CHICAGO — Pregnancy with in vitro fertilization is possible in women who have previously undergone Essure hysteroscopic sterilization, Dr. John F. Kerin said at the annual meeting of the AAGL (formerly the American Association of Gynecologic Laparoscopists).
Four women who had been previously sterilized with the device underwent in vitro fertilization, and three became pregnant. All three pregnancies were normal, and two of the women have delivered healthy babies without complications. The third patient is due in early 2006.
This is the first report of successful in vitro fertilization and childbirth after Essure sterilization, said Dr. Kerin, who was instrumental in Essure's development and is a consultant and principal clinical investigator for Conceptus Inc. in San Carlos, Calif., manufacturer of the device. “We've showed that the devices stay well away from the pregnancy sac during pregnancy,” he said in an interview.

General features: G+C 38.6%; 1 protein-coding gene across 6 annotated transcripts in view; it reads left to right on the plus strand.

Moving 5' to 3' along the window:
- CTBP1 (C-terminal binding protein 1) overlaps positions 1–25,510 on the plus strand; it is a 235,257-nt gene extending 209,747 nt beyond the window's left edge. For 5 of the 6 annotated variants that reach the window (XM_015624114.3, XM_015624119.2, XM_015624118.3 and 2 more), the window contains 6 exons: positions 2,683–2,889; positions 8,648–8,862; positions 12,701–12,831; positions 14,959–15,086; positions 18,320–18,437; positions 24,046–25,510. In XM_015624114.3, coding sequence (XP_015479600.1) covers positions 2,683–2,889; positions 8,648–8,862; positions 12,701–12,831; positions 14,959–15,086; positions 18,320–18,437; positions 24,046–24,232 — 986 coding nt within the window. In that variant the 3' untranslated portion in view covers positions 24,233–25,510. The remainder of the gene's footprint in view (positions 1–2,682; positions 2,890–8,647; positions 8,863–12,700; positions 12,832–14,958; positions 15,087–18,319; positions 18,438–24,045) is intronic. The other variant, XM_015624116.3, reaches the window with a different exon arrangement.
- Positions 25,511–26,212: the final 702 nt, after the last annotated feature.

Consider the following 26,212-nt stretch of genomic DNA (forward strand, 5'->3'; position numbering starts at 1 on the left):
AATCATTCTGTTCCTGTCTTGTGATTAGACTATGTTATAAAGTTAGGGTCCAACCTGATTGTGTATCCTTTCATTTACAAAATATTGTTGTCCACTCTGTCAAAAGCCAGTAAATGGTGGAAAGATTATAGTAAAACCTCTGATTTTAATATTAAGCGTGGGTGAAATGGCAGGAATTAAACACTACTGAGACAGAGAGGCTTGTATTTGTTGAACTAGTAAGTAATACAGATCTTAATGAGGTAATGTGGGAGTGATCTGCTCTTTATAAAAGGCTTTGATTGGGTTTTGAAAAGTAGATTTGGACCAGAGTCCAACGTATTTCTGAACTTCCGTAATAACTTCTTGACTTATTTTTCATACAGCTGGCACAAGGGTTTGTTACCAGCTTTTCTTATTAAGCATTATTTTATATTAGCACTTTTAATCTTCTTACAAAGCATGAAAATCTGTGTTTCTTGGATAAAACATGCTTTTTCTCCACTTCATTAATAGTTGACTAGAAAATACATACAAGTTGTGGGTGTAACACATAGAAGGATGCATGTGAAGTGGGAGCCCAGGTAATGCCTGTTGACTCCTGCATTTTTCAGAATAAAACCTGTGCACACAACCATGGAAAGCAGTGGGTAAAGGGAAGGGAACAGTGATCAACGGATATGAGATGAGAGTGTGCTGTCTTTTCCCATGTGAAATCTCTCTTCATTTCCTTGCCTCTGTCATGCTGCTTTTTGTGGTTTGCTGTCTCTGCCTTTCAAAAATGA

Observations from 22 second-look hysteroscopies performed for incidental abnormal bleeding or polyps in women who had the Essure device placed 5 years earlier revealed that a progressive, consistent tissue encapsulation of the trailing portion of the device occurs so that it becomes totally encapsulated and compartmentalized away from the uterine cavity.
“We've done serial ultrasounds on the pregnancy sac, and the closest the proximal echogenic metallic device is to the sac is 10 mm away and separated by placental and decidual tissue,” said Dr. Kerin, a professor of reproductive medicine at Flinders University, Adelaide, Australia.